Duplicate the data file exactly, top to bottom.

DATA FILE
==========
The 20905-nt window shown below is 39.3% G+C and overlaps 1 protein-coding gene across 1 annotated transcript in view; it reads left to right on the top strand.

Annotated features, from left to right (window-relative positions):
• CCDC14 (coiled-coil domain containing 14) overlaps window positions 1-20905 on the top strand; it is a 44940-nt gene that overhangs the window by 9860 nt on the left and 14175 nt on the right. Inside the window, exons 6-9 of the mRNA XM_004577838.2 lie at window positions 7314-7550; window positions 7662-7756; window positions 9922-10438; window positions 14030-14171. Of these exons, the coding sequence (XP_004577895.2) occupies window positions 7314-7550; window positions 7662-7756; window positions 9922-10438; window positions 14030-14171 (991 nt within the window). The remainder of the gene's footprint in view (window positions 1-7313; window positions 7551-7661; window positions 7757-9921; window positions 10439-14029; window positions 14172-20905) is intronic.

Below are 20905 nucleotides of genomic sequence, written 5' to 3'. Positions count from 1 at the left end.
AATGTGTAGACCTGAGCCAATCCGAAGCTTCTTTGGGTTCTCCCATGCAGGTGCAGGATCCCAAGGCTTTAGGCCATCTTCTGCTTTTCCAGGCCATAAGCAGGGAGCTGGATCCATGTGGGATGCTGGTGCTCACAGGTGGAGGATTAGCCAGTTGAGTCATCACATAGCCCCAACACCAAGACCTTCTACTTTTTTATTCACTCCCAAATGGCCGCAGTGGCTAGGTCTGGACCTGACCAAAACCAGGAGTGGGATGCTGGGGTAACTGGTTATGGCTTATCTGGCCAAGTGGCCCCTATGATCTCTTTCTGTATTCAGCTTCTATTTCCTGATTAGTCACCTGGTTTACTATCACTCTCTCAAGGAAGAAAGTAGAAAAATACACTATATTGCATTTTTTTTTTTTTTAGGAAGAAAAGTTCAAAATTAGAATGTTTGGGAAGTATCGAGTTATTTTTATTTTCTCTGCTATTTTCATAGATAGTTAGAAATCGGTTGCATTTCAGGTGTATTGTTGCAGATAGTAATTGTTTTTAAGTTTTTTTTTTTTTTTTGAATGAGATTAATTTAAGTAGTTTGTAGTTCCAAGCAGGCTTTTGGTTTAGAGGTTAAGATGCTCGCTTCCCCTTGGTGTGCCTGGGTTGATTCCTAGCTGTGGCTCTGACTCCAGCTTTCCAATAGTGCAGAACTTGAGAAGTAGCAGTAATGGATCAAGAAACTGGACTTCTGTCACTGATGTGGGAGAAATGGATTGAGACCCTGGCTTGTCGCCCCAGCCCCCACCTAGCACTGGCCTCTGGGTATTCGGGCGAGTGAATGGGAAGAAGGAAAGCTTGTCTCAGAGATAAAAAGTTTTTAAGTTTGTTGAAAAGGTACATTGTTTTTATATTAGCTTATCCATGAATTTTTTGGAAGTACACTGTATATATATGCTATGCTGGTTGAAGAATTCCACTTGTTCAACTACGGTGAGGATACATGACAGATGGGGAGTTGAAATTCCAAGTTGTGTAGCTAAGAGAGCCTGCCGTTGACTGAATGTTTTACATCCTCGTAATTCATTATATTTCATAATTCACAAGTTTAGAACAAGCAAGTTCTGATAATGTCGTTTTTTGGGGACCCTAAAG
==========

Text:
The 20905-nt window shown below is 39.3% G+C and overlaps 1 protein-coding gene across 1 annotated transcript in view; it reads left to right on the top strand.

Annotated features, from left to right (window-relative positions):
• CCDC14 (coiled-coil domain containing 14) overlaps window positions 1-20905 on the top strand; it is a 44940-nt gene that overhangs the window by 9860 nt on the left and 14175 nt on the right. Inside the window, exons 6-9 of the mRNA XM_004577838.2 lie at window positions 7314-7550; window positions 7662-7756; window positions 9922-10438; window positions 14030-14171. Of these exons, the coding sequence (XP_004577895.2) occupies window positions 7314-7550; window positions 7662-7756; window positions 9922-10438; window positions 14030-14171 (991 nt within the window). The remainder of the gene's footprint in view (window positions 1-7313; window positions 7551-7661; window positions 7757-9921; window positions 10439-14029; window positions 14172-20905) is intronic.

Below are 20905 nucleotides of genomic sequence, written 5' to 3'. Positions count from 1 at the left end.
AATGTGTAGACCTGAGCCAATCCGAAGCTTCTTTGGGTTCTCCCATGCAGGTGCAGGATCCCAAGGCTTTAGGCCATCTTCTGCTTTTCCAGGCCATAAGCAGGGAGCTGGATCCATGTGGGATGCTGGTGCTCACAGGTGGAGGATTAGCCAGTTGAGTCATCACATAGCCCCAACACCAAGACCTTCTACTTTTTTATTCACTCCCAAATGGCCGCAGTGGCTAGGTCTGGACCTGACCAAAACCAGGAGTGGGATGCTGGGGTAACTGGTTATGGCTTATCTGGCCAAGTGGCCCCTATGATCTCTTTCTGTATTCAGCTTCTATTTCCTGATTAGTCACCTGGTTTACTATCACTCTCTCAAGGAAGAAAGTAGAAAAATACACTATATTGCATTTTTTTTTTTTTTAGGAAGAAAAGTTCAAAATTAGAATGTTTGGGAAGTATCGAGTTATTTTTATTTTCTCTGCTATTTTCATAGATAGTTAGAAATCGGTTGCATTTCAGGTGTATTGTTGCAGATAGTAATTGTTTTTAAGTTTTTTTTTTTTTTTTGAATGAGATTAATTTAAGTAGTTTGTAGTTCCAAGCAGGCTTTTGGTTTAGAGGTTAAGATGCTCGCTTCCCCTTGGTGTGCCTGGGTTGATTCCTAGCTGTGGCTCTGACTCCAGCTTTCCAATAGTGCAGAACTTGAGAAGTAGCAGTAATGGATCAAGAAACTGGACTTCTGTCACTGATGTGGGAGAAATGGATTGAGACCCTGGCTTGTCGCCCCAGCCCCCACCTAGCACTGGCCTCTGGGTATTCGGGCGAGTGAATGGGAAGAAGGAAAGCTTGTCTCAGAGATAAAAAGTTTTTAAGTTTGTTGAAAAGGTACATTGTTTTTATATTAGCTTATCCATGAATTTTTTGGAAGTACACTGTATATATATGCTATGCTGGTTGAAGAATTCCACTTGTTCAACTACGGTGAGGATACATGACAGATGGGGAGTTGAAATTCCAAGTTGTGTAGCTAAGAGAGCCTGCCGTTGACTGAATGTTTTACATCCTCGTAATTCATTATATTTCATAATTCACAAGTTTAGAACAAGCAAGTTCTGATAATGTCGTTTTTTGGGGACCCTAAAG